Ears, hearing, and tonsil issues can be a really painful problem among children. Aside from the pain, these problems can affect a child’s development especially when his or her hearing is severely handicapped.
For episode 14 of Chatabout Children, we are talking with Dr. Justine Millar, a trained and accredited ear, nose, and throat (ENT) specialist here in Australia. Dr. Millar works at Sutherland Public Hospital, Saint George Public Hospital, and Kareena Private Hospital in Sydney Australia. She specializes in the management of ear, nose, and throat disorders among adults, but she also works extensively with children and their families. Being a mother of three children herself, Dr. Millar understands the challenges of keeping one’s child healthy. She is a published author in her field and has presented in national and international medical conferences. Aside from her specializations, she is also interested in sleep problems like snoring and sleep apnea, as well as voice disorders. Dr. Millar is also a lecturer at the University of New South Wales.
- What encouraged Dr. Justine Millar to specialize in ears, nose, and throat (ENT).
- The most common ear, nose, and throat problems that Dr. Justin sees among her child patients
- What is glue ear and how can they be treated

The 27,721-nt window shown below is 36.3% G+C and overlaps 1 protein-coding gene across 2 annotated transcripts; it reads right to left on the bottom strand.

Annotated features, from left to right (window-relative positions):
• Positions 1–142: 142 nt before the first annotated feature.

- The age range that glue ear typically affects
- The truth about your child’s swimming lessons and middle-ear infections
- What you can do to prevent ear infections in your children even if he or she is taking swimming lessons
- Signs and symptoms of middle-ear infections to watch out on your child
- How to know if your child has a hearing issue
- What grommets are and how they can help in your child’s ear problems
- What tonsils are and when do they become a problem to your child
- Sleep-disordered breathing and its relationship with tonsil problems
Dr. Justine’s Thoughts on When to Worry About Your Child’s Hearing and Development
- Worry if by 12 months your child is not trying to communicate with you using gestures and sounds.
- Worry if by 2 years your child has not started to combine words
- Remember: When your child isn’t hearing adequately, he or she will not be able to speak adequately
- Hearing loss is usually caused by an ear infection and glue ear, so keep an eye on these two very curable causes
“If you have a feeling that there is something not quite right, early intervention plays a huge role.”
- Justine Millar’s website: drjustinemillar.com
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